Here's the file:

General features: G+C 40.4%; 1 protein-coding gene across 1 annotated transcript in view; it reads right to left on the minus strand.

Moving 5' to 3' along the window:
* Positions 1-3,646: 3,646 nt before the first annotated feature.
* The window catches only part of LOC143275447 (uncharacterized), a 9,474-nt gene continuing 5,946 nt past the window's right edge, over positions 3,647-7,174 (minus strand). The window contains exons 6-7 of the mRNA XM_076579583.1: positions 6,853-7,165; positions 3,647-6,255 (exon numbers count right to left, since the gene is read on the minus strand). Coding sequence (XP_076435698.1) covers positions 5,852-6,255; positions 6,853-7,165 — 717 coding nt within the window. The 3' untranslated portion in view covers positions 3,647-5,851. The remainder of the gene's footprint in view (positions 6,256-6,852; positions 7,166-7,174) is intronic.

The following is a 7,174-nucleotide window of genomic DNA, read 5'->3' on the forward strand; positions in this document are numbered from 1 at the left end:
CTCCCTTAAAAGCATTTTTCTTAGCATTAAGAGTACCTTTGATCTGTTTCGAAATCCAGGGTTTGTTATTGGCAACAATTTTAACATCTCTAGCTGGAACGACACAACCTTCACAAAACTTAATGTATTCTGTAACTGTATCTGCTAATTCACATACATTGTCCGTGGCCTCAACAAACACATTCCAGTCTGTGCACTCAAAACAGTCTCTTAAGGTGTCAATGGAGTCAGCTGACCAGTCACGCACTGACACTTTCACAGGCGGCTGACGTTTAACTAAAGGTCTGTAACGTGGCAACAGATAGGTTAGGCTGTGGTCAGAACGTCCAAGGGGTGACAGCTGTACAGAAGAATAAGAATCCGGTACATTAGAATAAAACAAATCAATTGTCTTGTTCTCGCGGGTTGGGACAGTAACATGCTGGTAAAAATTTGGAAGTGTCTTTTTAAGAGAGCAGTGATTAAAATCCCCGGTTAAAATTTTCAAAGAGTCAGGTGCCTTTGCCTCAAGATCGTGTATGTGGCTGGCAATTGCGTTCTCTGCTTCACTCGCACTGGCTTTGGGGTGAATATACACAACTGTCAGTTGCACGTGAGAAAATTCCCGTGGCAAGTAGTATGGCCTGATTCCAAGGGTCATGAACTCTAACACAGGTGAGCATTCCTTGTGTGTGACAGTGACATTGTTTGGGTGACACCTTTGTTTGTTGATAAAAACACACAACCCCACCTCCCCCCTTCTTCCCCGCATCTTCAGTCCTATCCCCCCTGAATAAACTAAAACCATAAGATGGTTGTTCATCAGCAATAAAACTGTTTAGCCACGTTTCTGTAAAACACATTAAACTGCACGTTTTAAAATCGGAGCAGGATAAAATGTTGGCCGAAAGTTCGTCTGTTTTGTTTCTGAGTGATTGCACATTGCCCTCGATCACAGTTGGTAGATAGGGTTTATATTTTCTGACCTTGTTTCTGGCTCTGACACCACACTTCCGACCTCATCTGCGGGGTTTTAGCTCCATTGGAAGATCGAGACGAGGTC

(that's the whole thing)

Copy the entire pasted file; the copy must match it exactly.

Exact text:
General features: G+C 40.4%; 1 protein-coding gene across 1 annotated transcript in view; it reads right to left on the minus strand.

Moving 5' to 3' along the window:
* Positions 1-3,646: 3,646 nt before the first annotated feature.
* The window catches only part of LOC143275447 (uncharacterized), a 9,474-nt gene continuing 5,946 nt past the window's right edge, over positions 3,647-7,174 (minus strand). The window contains exons 6-7 of the mRNA XM_076579583.1: positions 6,853-7,165; positions 3,647-6,255 (exon numbers count right to left, since the gene is read on the minus strand). Coding sequence (XP_076435698.1) covers positions 5,852-6,255; positions 6,853-7,165 — 717 coding nt within the window. The 3' untranslated portion in view covers positions 3,647-5,851. The remainder of the gene's footprint in view (positions 6,256-6,852; positions 7,166-7,174) is intronic.

The following is a 7,174-nucleotide window of genomic DNA, read 5'->3' on the forward strand; positions in this document are numbered from 1 at the left end:
CTCCCTTAAAAGCATTTTTCTTAGCATTAAGAGTACCTTTGATCTGTTTCGAAATCCAGGGTTTGTTATTGGCAACAATTTTAACATCTCTAGCTGGAACGACACAACCTTCACAAAACTTAATGTATTCTGTAACTGTATCTGCTAATTCACATACATTGTCCGTGGCCTCAACAAACACATTCCAGTCTGTGCACTCAAAACAGTCTCTTAAGGTGTCAATGGAGTCAGCTGACCAGTCACGCACTGACACTTTCACAGGCGGCTGACGTTTAACTAAAGGTCTGTAACGTGGCAACAGATAGGTTAGGCTGTGGTCAGAACGTCCAAGGGGTGACAGCTGTACAGAAGAATAAGAATCCGGTACATTAGAATAAAACAAATCAATTGTCTTGTTCTCGCGGGTTGGGACAGTAACATGCTGGTAAAAATTTGGAAGTGTCTTTTTAAGAGAGCAGTGATTAAAATCCCCGGTTAAAATTTTCAAAGAGTCAGGTGCCTTTGCCTCAAGATCGTGTATGTGGCTGGCAATTGCGTTCTCTGCTTCACTCGCACTGGCTTTGGGGTGAATATACACAACTGTCAGTTGCACGTGAGAAAATTCCCGTGGCAAGTAGTATGGCCTGATTCCAAGGGTCATGAACTCTAACACAGGTGAGCATTCCTTGTGTGTGACAGTGACATTGTTTGGGTGACACCTTTGTTTGTTGATAAAAACACACAACCCCACCTCCCCCCTTCTTCCCCGCATCTTCAGTCCTATCCCCCCTGAATAAACTAAAACCATAAGATGGTTGTTCATCAGCAATAAAACTGTTTAGCCACGTTTCTGTAAAACACATTAAACTGCACGTTTTAAAATCGGAGCAGGATAAAATGTTGGCCGAAAGTTCGTCTGTTTTGTTTCTGAGTGATTGCACATTGCCCTCGATCACAGTTGGTAGATAGGGTTTATATTTTCTGACCTTGTTTCTGGCTCTGACACCACACTTCCGACCTCATCTGCGGGGTTTTAGCTCCATTGGAAGATCGAGACGAGGTC